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« How to live life, by RK Pachauri | Main | Curlers thumb noses at bureaucracy »

Times withdraws green adverts

New Scientist reports that The Times has withdrawn adverts claiming that climate change had caused the opening of the North-east passage. They also cancelled a second advert that claimed that the world's oceans would be denuded of fish by 2048.

The mainstream media may well be the first climate change casualties.


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Reader Comments (10)

Now is the time to go after as much AGW claptrap as possible.

Jan 5, 2010 at 10:02 PM | Unregistered Commenterhunter

I think it was The Register's Andrew Orlowski (coiner of the term "wiki-fiddler") who pointed out that, had the BBC, The Times and others who first ran this story actually bothered to look at Wikipedia - - they'd have known in seconds that the story was a fake. He calls the process churn-alism. The Times deserves all it gets which, as the paper is owned by Rupert Murdoch, won't be much.

However, depressingly, both sides of the AGW debate are at it. A story (which seems to have started life this morning in a moribund London freesheet) about Old Age Pensioners using charity-shop paperbacks as fuel has gone viral. It relies on an interview with "staff" in a Swansea charity shop and a few (commendably cautious) comments from fuel-poverty charities.

It has featured on WUWT, The Global Warming Policy Foundation and other sites whose editors ought to know better but seem, what with all the recent publicity, to be getting out of their depth.

Tosh like this is up there with dying polar bears only not so competently publicised.

Jan 5, 2010 at 10:21 PM | Unregistered CommenterDave B

Agree, the lamestream media lying about climate change is beginning to take hold.

Jan 5, 2010 at 11:07 PM | Unregistered Commenterbill-tb

Dave B. Stocking up on coal, wood and books if you can burn them in your home might be prudent.

"Experts have forecasted that the UK now only has enough gas supply for 15 days, so the country will have to depend on gas imports sooner."

"The alert provoked the cost of gas to increase by 70 per cent"

Jan 5, 2010 at 11:09 PM | Unregistered CommenterBruce


Even in the US a nuclear plant has had to be partially shut down due to ice on the river that supplies the cooling water. I can't remember that happening at any time in recent years. And in reference to your link, is Rough pronounced as rhyming with cow, rough, toe, or two? The ough thing always gets me with English names.

Jan 6, 2010 at 8:28 AM | Unregistered Commentercrosspatch

Plane Stupid withdrew their cinema ad (showing polar bears falling from the skies) back in December, following a large volume of complaints. The ASA website shows this as an informally resolved case on 23rd December:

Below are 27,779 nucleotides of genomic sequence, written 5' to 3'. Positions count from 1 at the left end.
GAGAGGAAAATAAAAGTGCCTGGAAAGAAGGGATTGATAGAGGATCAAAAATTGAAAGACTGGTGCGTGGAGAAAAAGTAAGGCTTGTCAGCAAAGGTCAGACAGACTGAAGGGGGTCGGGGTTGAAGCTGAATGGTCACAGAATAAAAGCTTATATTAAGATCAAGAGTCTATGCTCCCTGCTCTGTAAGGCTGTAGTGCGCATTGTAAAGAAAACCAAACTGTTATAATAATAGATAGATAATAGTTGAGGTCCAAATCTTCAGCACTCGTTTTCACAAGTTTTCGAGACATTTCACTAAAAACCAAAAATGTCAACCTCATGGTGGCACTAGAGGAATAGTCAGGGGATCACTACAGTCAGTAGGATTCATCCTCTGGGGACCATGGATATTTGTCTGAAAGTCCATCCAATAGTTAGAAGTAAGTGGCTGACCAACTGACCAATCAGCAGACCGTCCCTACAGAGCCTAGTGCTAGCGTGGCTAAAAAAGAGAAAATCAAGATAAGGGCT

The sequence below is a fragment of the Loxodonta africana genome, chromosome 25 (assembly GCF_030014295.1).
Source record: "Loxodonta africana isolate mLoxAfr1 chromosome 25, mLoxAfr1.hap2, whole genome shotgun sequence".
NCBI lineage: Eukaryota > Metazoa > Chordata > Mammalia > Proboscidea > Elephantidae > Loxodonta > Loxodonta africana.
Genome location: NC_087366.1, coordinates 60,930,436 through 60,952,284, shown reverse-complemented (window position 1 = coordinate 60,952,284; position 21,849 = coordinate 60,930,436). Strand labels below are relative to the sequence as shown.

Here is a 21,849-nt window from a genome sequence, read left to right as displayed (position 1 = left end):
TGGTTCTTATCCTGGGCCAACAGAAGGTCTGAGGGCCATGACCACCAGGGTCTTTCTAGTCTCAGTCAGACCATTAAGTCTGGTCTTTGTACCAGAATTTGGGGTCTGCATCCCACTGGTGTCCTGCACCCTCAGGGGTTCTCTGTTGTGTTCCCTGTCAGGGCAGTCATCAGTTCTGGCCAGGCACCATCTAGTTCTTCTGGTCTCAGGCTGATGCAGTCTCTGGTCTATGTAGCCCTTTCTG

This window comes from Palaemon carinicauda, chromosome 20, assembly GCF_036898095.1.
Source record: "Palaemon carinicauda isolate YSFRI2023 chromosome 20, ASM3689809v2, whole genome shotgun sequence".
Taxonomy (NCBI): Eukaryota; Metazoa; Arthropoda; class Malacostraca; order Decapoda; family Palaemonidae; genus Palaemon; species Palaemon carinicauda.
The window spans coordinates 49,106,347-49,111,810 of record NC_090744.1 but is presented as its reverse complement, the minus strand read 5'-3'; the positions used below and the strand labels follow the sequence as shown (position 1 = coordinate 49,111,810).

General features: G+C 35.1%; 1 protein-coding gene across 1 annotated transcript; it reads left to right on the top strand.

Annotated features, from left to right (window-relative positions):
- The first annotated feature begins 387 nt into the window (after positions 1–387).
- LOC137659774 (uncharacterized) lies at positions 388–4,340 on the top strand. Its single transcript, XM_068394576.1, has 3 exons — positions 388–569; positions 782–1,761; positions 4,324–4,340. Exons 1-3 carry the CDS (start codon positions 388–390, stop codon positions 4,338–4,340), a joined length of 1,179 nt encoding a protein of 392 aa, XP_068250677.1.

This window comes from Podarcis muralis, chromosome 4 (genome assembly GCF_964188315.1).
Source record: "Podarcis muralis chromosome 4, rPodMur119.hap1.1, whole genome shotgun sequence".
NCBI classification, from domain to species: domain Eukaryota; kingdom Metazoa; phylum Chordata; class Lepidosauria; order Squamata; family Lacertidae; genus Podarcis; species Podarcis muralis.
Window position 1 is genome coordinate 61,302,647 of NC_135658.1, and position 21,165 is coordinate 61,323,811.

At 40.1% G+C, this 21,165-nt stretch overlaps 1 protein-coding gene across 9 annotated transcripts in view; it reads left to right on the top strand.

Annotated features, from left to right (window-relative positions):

Still no news on the investigation into the government's drowning-puppy Bedtime Stories ad, though.

Jan 6, 2010 at 9:42 AM | Unregistered CommenterAlex Cull

By agreeing to reword the copy, the Times escapes a full ASA investigation and censure.

The ASA made its adjudication on December 9. I picked up on it on Monday this week, on my first day back at work after three weeks off. The New Scientist blog post simply rehashes our story, without adding anything new. Although my story about the bogus ad claim made it into Private Eye, I couldn't find any other coverage of the ASA's adjudication this week. So much for professional rivalry.

The New Scientist post was probably put together by an intern, it adds no new information. It is odd to find The Register cited as the source for the date of a maritime trade route opening. Perhaps Google was unavailable to the intern.

Jan 6, 2010 at 9:52 AM | Unregistered CommenterAndrew Orlowski

Beg pardon, Andrew. I hadn't picked up that it was you.

Jan 6, 2010 at 11:01 AM | Registered CommenterBishop Hill

"New Scientist" is a crock - always has been.

Looking at the deleted comments on their main blogs is like watching a teenager sticking his fingers in his ears and saying "La la la la - can't hear you - la la la - can't hear you".

Jan 6, 2010 at 5:01 PM | Unregistered CommenterJack Hughes

Reading a recent NS at a friend's house...

Editorial piece whining about those naughty first-world drug companies making new drugs for naughty people in naughty first-world countries instead of curing 3rd world diseases. I did not realise before reading the article that the New Scientist magazine distributes free copies of itself to everyone in the 3rd world in their own language. /sarcoff.

Then a story about fractals. Weird that there were no maths formulas at all. Article was based around how its author felt about fractals. Then the crunch link to - er - climate thingey. The author was excited that fractals could be retro-fitted to climate models to make them even better than perfect. Post-perfect? Uber-perfect? Author seemd to think that the retro-fit process would be simple like putting on different socks rather than having all internal organs transplanted.

Best part of the mag was - er - the car adverts. Saab. Mercedes. BMW. Nice - but think of the carbon !

Jan 6, 2010 at 5:20 PM | Unregistered CommenterJack Hughes

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